Monday, August 28, 2017

Beat That Summer Heat

We have officially entered the “dog days” of summer. With that come cooler nights, preseason football and those all-important end of summer activities.  Even though the average temperature is dropping and the rains have returned, it’s important to remember that we are not out of the woods yet.  There are still plenty of hot days left in the year and there is still a pressing need to focus on “cold holding”!

Of course, that is not what I mean by cold holding.  Cold holding refers to keeping foods that are time and temperature controlled for safety purposes below the temperature danger zone.  Food that is protected by proper cold holding should always have an internal temperature of 41°F (5°C) or below.  Throughout the year, cold hold violations are the most common violation that is observed by the retail food inspectors at Jefferson County Public Health.  Most of these violations can be avoided by taking the preventive measures mentioned below:

1. Temperature logs

Keeping logs of the temperature controlled food items in a retail food establishment can be highly beneficial for 2 main reasons.  First, having firsthand knowledge of the efficiency at which each refrigerator is operating can give a strong indication of when routine maintenance is required.  Additionally, keeping track of these temperatures can also serve the function of identifying how long the temperature controlled foods within a refrigerator have been in the temperature danger zone.  The “danger zone” is the temperature range that food-borne bacteria love and they can rapidly grow.  Knowing how long a temperature controlled for safety food has been off temperature is helpful when determining corrective actions.

2. Corrective Actions

Foods that are temperature controlled for safety should not be in the danger zone for longer than four hours.  If foods are found to be off temperature for less than four hours, they must be cooled down quickly.  Ice can be added into or around a food item to cool it quickly, or if foods are in a commercial reach-in cooler, they should be moved to the walk-in refrigerator.  It is good to remember that reach-in coolers are designed to hold foods that are already 41°F or below. They are not designed to adequately cool foods down.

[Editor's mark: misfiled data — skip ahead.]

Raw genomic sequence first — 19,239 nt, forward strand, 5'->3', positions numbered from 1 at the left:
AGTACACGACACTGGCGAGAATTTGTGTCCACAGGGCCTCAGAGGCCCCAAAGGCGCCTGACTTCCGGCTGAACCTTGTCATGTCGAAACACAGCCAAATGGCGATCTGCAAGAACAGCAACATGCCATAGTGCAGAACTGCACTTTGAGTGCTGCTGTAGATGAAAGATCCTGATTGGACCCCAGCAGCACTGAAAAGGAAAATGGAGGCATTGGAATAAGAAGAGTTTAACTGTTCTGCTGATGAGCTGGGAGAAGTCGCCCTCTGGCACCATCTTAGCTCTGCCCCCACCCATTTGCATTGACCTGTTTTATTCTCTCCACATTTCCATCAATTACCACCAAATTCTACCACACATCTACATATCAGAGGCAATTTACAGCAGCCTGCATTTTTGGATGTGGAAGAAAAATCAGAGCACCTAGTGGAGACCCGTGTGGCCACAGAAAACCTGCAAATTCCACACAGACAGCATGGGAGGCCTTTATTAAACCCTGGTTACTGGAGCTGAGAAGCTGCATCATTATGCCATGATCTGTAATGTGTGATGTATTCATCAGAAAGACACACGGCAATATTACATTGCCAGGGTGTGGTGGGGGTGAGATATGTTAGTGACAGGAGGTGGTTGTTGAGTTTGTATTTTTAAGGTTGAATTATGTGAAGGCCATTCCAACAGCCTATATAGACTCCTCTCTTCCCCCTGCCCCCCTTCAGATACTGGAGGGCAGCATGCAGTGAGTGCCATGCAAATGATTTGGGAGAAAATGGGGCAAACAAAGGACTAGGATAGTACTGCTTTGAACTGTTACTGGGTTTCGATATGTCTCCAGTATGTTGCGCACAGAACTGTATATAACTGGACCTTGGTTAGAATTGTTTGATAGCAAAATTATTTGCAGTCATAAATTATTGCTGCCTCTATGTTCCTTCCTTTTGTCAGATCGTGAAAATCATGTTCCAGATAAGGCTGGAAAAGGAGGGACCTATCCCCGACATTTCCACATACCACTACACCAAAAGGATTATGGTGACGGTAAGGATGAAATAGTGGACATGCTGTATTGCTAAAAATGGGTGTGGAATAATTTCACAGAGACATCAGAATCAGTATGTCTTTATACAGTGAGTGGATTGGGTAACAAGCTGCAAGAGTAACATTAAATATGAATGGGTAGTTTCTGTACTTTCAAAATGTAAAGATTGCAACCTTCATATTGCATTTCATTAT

3.       Speaking of ice…

Ice can be used to temporarily control the temperature of food; however, it must be used properly. Although it looks pretty, the ice used in the picture to the right is only providing temperature control for the food on the very bottom of the dish. The food at the top would have an elevated internal temperature. When used appropriately, the ice should be in contact with as much of the food as possible. The picture below is a better example of ice used as temperature control. 

Below is a great example from a food establishment that had to come up with a back-up plan when the salad bar went down. This is Active Managerial Control at work!  Taking action to control foodborne illness risk factors.  Thank you to Lana of Sava Catering for allowing us to share her post.

      4. Routine Maintenance

Our final advice on maintaining proper cold holding temperatures is to keep up with routine maintenance of equipment.  Mechanical refrigeration (much like any machine) requires maintenance at a frequency that depends on its use. The more it gets used, the more maintenance it will likely need. This maintenance can include more involved processes such as compressor service, but can also include more simple tasks such as gasket replacement and cleaning. No matter the level of level of complexity, routine maintenance can help get the most out of commercial equipment. 

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